Unfortunately, social media is addictive; it’s the buzz you feel when a Facebook ‘Like’ pops up in your notifications; it’s the good vibes you get from a retweet. The more you use social media, the greater the temptation to make a swooping, attention-grabbing or humorous statement in order to receive those little Tic-Tac sized boosts of dopamine. Similarly, the use of social media has trained us all into a pattern of reading bite-sized posts and small fragments of text which require minimal attention, leading to other diseases, such as the rise of the Buzzfeed listicle.
We read a funny, sarcastic, two sentence summary of something, we laugh, we click like or we retweet, the author gets the buzz he sought, the cycle is perpetuated.
This modern way of consuming and creating media can be applied to all forums of discussion across all forms of art, but it feels particularly damaging to videogame culture. Relatively speaking, when compared to other art forms, games are still in their infancy, especially when it comes to intelligent discussion; for it to be stifled by the tyranny of social media at this stage is a problem.
Facebook is for your family and friends and to bore everyone with your baby photos; YouTube comments sections are the regular haunt of wildly illiterate, racist, sexist, bigoted, incomprehensible scumbags; Twitter is over encumbered with smugness, glibness, ugly personal drama laid bare for all to see, heavy-handed sarcasm and passive-aggressiveness, all encased in a dollop of the thickest, gloopiest dose of smartassery known to humankind.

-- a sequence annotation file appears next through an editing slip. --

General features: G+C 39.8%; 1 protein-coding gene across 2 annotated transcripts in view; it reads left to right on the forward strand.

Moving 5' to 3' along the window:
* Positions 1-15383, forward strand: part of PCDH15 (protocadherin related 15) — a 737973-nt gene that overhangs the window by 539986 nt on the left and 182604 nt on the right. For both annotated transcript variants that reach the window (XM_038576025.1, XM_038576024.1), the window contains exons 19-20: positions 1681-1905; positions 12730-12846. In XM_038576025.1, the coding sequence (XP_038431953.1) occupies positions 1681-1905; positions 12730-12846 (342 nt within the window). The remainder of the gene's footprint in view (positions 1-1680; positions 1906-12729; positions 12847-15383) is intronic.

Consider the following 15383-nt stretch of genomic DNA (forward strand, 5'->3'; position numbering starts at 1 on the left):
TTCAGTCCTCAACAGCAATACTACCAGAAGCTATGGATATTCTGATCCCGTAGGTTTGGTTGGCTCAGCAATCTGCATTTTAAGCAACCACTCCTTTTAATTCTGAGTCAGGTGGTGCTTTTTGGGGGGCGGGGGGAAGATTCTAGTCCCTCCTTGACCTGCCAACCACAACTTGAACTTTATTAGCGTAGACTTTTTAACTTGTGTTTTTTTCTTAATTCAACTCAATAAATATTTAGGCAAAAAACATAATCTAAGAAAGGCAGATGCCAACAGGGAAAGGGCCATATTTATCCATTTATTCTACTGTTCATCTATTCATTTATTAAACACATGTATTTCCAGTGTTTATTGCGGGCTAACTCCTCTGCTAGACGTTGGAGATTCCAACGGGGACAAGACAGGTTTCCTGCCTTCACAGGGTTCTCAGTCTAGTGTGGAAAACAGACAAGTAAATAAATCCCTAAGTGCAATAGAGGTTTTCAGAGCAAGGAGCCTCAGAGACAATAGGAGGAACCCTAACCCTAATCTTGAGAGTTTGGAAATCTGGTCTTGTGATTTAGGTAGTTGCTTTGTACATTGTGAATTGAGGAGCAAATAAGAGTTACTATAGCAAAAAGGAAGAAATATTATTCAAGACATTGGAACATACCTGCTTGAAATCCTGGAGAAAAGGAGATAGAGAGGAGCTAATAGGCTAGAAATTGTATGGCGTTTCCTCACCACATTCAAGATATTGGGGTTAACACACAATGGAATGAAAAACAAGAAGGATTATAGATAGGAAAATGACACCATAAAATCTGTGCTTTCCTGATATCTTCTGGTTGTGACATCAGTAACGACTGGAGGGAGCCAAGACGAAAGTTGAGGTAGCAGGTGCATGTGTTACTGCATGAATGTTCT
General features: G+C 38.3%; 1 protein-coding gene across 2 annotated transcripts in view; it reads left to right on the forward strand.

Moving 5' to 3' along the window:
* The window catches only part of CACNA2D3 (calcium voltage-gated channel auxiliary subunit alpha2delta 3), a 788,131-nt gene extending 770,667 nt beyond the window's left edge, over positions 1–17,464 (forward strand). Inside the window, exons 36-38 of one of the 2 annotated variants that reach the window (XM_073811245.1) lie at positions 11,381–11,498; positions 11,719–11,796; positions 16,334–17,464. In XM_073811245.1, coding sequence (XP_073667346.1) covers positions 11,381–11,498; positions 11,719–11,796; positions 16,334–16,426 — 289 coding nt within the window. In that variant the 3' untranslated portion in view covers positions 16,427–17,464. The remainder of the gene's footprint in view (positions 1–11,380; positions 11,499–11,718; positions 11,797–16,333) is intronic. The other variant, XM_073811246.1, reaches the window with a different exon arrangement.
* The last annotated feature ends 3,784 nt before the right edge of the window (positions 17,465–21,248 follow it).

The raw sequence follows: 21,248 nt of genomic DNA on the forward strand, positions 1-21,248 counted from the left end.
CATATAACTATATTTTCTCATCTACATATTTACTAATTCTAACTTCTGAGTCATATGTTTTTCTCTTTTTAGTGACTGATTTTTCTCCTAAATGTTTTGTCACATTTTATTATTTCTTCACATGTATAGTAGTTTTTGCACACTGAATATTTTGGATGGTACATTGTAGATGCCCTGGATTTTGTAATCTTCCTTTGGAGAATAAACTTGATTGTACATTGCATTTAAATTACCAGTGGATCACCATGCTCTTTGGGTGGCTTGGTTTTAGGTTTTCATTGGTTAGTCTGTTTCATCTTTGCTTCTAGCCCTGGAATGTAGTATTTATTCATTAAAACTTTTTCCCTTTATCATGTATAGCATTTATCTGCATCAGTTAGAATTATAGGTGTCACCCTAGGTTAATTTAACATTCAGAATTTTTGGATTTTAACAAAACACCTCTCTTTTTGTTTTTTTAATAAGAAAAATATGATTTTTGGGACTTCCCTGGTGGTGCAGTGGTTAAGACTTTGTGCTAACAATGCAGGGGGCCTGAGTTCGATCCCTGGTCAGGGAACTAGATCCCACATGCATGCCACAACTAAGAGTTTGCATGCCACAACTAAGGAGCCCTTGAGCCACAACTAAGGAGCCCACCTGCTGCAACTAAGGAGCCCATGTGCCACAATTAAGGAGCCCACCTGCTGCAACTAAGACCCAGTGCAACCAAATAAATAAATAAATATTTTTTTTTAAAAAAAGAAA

None of these environments are suitable breeding grounds for intelligent discussion.
So what am I saying? I’m saying don’t fight your battles in these arenas. In fact, don’t fight at all. Question every aspect of videogames and challenge all that you know about them, of course, but do it in a constructive and useful manner. Blogging, podcasting, writing articles, find a forum that isn’t horrible. If we take the discussion elsewhere, we can allow debate to grow in a healthy and helpful fashion, instead of engaging in futile sniping matches between handfuls of angry people.
Do you know what the worst thing about all this is? You probably won’t believe me, because it seems too perfect but, right in the middle of writing and editing this article I have, just this second, done exactly the above: I’ve become embroiled in a Twitter argument about a videogame! We’re trapped. We’re all trapped. We need to GET OUT. Help us. I could have spent that time further editing this article so it didn’t end up as a turgid piece of shit, for example.
Take my hand and we’ll get out of here together. Breathe a deep sigh of relief as I wrench you free from the squidgy clutches of the TwitterDitch, take you to the lift, lead you back along the corridor and push you out, blinking, into the blinding daylight. You are outside of videogame Twitter now. You are free.